What are Exogenous Ketones?

What are Exogenous Ketones?

What are exogenous ketones? Find out all you need to know about exogenous ketones with our six questions and answers.

Medically Reviewed by Dr. Bryan Seigel D.C., P.L.C.

We’ve done a deep dive into what ketones are and how they work. When you’re in ketosis, you produce ketones endogenously, or inside your body. Endogenous simply means “created inside,” much like how you endogenously produce vitamin D when you go out in the sun. Exogenous, then, means the opposite: “created outside.” Exogenous ketones are the kind you take as a supplement, to boost your own circulating ketones. Exogenous ketones are usually in the form of a drink mix, and can make keto adaptation a whole lot easier.

That’s not the only thing they can do! Exogenous ketones can increase your energy throughout the day, give you a boost for your workout, and make fasting easier. They don’t stall fat loss either, so you can take them without worrying that your weight loss journey will take longer. Ready to know how they work? Let’s dive in!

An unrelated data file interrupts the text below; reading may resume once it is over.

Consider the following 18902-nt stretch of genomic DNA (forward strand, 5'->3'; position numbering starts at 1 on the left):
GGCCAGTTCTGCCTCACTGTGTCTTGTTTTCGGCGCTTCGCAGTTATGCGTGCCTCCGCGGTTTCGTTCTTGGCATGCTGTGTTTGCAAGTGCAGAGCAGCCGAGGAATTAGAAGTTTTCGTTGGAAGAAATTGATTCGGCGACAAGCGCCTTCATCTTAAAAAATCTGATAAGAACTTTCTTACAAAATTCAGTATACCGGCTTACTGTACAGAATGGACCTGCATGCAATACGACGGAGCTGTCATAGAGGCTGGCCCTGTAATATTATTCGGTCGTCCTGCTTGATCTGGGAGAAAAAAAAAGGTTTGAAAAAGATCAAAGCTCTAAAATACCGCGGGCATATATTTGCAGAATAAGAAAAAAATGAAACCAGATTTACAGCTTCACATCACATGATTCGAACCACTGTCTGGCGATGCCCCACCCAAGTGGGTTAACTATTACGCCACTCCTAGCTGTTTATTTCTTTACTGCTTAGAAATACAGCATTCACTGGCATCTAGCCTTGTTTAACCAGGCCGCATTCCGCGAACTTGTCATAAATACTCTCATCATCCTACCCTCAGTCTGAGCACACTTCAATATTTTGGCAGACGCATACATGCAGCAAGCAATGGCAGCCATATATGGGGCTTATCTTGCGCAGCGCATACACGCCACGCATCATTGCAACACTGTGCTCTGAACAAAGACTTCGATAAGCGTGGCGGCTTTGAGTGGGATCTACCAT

Big Questions

Exogenous ketones are a little more complicated than your average nutritional supplement, so we’re going to look at the biggest questions most people have about them. There are a lot of misconceptions about exogenous ketones on the web. Misinformation doesn’t help you meet your goals, so we’re going to clear up a lot of the questions surrounding exogenous ketones with the best (researched) information available.

Will taking exogenous ketones put me into ketosis?

If you judge ketosis by being able to measure ketones on a meter, then yes, you will get a reading that you’re in ketosis. However, you didn’t produce those ketones on your own, so it isn’t a true reading. You may or may not be in ketosis because the meter can’t tell the difference between the ketones you made and the ketones you drank.